A sharp correction in dwelling prices
The single biggest risk to the domestic outlook looks to be a sharp correction in dwelling prices. In our view, this carries a greater risk to the real economy than it does to financial stability given the banking system is well capitalised.
There is a commonly held belief in Australia that the main trigger for a fall in dwelling prices is a rise in unemployment. This seems logical because rising unemployment would generally be associated with a lift in mortgage delinquencies which would put downward pressure on prices. But the data suggests that employment is more likely to lag changes in dwelling prices rather than lead (chart 12). The obvious question to then ask is why? We attribute the answer, in part, to the wealth effect and the recent track record of monetary policy in smoothing out the business cycle.
In periods when employment growth is slowing, the RBA is generally easing policy. When this is occurring, as long as the RBA can fend off a recession, falling interest rates tend to push up dwelling prices via cheaper credit which in turn encourages spending and supports employment growth. Of course, it’s a different story if employment growth falls too fast and unemployment rises sharply. But so far, at the national level, this hasn’t happened since the recession of the early 90s.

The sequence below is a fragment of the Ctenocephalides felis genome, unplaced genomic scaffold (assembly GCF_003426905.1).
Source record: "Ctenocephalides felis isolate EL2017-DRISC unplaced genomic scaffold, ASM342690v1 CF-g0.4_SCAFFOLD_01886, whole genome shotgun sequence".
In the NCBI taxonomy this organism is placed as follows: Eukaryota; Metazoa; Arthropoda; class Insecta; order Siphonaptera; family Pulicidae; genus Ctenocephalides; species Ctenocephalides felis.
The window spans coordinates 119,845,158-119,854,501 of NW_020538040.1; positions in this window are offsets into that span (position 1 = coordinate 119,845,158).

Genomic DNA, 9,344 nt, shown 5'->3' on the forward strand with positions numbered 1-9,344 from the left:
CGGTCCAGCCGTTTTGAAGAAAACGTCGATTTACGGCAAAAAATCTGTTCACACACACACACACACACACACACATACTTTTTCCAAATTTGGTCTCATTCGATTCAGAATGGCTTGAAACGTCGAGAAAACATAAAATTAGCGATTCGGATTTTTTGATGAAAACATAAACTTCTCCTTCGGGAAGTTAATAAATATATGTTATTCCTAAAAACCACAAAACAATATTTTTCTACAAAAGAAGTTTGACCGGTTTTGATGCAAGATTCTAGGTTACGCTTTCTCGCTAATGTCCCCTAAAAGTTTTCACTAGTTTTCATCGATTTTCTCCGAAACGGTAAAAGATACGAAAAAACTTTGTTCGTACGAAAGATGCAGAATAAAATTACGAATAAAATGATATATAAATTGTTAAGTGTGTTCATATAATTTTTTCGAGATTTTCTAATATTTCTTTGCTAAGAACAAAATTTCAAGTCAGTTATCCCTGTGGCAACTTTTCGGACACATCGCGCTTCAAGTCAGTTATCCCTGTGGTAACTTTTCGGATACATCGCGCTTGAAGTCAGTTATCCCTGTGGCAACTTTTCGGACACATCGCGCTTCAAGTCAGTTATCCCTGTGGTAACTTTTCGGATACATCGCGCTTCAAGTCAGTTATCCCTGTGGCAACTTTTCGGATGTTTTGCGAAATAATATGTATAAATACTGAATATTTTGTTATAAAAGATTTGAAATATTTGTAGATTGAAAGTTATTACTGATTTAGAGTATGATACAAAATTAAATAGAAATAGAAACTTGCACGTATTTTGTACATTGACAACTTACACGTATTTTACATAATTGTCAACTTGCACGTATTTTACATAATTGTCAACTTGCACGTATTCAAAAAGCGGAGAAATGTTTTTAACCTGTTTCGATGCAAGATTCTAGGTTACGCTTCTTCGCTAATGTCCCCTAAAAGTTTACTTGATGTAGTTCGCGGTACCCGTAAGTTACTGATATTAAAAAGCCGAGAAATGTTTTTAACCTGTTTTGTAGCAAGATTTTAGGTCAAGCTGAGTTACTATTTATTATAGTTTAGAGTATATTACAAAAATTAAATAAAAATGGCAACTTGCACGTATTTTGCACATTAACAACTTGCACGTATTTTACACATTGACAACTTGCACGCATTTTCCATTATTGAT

The risk of a material correction in dwelling prices looks higher now than it has been for a long time given: (i) the incredible lift in dwelling prices over the past five years; (ii) mortgage rates are probably unlikely to go lower and indeed can’t go much lower; (iii) household debt to income is at a record high; and (iv) dwelling supply is in the process of lifting quite significantly in some jurisdictions.
A soft correction in dwelling prices would probably have no material negative impact on the labour market. But there is a risk that a hard correction in prices (a fall of 20% or more) would lead the economy into a downturn via the wealth effect (i.e. the notion that changes in demand are influenced by changes in the value of assets). Since income to one person comes via the spending of another, there is a risk that falling home prices leads households to put the brakes on spending which ultimately drags consumption and employment growth lower.
A policy “mistake”
We consider a policy mistake by the central bank to be a risk to the economy given how much debt the household sector is carrying. Specifically, if the RBA hikes too early it could derail the improvement in the labour market that has been underway over the past two years. The record level of debt being carried by the household sector means that interest payments as a share of income will rise quickly if/when rates move higher (chart 13).